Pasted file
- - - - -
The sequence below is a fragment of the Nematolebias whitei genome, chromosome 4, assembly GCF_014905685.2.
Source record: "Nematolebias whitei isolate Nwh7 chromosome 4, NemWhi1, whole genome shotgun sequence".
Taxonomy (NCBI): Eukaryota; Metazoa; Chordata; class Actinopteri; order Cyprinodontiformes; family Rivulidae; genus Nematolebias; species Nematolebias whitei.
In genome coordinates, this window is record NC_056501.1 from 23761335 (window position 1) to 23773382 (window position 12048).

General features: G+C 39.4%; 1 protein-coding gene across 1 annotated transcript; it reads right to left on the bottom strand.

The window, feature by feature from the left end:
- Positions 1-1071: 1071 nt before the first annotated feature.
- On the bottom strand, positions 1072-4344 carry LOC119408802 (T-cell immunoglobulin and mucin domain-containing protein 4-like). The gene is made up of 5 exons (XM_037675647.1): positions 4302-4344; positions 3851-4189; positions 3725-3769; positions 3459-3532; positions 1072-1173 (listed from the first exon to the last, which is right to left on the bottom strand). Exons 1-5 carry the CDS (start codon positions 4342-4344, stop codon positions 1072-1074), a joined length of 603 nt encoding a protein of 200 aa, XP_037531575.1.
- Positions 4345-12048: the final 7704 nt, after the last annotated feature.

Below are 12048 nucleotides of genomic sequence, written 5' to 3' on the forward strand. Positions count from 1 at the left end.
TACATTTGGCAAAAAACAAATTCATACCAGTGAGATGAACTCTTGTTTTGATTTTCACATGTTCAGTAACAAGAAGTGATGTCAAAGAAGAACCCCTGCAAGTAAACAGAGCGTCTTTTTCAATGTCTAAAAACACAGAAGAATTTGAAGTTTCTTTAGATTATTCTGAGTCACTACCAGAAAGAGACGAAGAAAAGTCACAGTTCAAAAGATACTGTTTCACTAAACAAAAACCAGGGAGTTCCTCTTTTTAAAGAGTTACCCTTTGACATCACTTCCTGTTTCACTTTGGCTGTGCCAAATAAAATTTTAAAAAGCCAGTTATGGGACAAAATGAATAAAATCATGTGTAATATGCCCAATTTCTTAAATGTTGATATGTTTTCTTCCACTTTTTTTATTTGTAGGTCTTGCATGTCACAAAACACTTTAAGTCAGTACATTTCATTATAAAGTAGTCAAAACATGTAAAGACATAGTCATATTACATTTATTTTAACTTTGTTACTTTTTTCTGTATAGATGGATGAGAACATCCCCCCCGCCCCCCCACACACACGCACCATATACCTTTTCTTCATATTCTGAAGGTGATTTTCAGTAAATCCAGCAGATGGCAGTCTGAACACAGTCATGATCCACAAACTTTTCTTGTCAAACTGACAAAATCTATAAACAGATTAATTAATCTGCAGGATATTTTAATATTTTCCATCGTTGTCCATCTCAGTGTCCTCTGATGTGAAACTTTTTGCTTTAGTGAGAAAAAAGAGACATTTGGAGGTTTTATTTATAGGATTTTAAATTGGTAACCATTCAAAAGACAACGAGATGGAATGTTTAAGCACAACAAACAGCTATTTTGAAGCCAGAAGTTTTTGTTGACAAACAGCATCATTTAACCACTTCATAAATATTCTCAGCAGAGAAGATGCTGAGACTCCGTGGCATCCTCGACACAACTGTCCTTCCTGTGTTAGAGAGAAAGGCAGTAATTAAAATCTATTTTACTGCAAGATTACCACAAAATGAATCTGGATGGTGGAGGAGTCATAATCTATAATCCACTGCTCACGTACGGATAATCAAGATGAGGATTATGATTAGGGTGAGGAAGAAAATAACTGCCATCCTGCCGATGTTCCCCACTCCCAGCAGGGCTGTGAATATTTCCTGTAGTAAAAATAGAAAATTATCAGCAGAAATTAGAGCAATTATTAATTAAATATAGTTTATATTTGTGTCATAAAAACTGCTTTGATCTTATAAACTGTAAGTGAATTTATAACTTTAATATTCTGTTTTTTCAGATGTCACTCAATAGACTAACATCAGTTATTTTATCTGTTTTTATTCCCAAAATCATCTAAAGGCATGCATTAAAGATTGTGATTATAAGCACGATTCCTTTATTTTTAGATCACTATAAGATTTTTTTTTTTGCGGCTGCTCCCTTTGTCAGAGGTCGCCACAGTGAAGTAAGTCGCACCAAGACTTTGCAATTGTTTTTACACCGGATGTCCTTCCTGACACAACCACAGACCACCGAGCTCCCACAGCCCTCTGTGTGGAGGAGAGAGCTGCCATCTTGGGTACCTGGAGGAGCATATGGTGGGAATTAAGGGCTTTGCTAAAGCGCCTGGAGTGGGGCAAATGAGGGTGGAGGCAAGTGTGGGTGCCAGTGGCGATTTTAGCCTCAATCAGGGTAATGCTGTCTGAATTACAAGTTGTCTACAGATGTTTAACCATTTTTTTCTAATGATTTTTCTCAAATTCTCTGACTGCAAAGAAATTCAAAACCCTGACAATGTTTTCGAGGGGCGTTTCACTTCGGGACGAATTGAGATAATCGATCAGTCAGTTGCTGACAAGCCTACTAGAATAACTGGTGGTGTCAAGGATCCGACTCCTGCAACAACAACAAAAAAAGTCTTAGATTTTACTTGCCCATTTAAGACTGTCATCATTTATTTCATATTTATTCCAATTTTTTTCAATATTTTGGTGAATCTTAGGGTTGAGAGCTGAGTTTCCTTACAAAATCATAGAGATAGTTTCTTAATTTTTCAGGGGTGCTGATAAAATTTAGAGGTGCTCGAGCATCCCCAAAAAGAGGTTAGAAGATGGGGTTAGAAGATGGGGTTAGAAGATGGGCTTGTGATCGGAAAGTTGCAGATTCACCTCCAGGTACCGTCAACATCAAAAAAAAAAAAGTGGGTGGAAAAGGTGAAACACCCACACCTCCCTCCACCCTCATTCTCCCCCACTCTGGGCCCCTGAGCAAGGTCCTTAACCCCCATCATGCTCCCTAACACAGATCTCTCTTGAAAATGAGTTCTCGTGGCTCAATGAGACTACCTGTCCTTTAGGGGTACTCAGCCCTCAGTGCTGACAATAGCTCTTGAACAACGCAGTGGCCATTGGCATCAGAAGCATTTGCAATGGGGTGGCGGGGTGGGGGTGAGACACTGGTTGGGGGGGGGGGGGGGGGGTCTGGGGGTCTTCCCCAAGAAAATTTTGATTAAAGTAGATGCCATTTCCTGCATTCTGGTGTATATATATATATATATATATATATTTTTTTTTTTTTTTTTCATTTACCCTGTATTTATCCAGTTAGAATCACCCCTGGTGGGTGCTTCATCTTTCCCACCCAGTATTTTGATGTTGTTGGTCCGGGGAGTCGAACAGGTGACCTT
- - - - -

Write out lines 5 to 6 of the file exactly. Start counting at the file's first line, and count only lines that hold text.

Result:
General features: G+C 39.4%; 1 protein-coding gene across 1 annotated transcript; it reads right to left on the bottom strand.

The window, feature by feature from the left end: